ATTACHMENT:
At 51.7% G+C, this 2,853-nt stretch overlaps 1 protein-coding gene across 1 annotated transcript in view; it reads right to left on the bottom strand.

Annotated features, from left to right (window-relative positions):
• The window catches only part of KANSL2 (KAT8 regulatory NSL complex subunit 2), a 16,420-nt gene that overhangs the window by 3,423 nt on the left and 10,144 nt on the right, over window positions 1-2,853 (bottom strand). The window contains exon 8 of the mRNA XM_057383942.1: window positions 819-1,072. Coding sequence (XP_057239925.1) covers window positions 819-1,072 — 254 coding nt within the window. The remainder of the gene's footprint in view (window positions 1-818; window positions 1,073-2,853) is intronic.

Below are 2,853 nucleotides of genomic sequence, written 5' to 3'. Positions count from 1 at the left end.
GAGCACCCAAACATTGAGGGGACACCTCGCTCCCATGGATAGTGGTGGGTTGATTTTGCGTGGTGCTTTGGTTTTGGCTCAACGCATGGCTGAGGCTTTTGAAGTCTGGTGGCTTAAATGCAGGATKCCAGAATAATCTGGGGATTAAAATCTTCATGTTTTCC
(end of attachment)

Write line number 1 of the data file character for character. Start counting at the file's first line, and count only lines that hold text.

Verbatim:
At 51.7% G+C, this 2,853-nt stretch overlaps 1 protein-coding gene across 1 annotated transcript in view; it reads right to left on the bottom strand.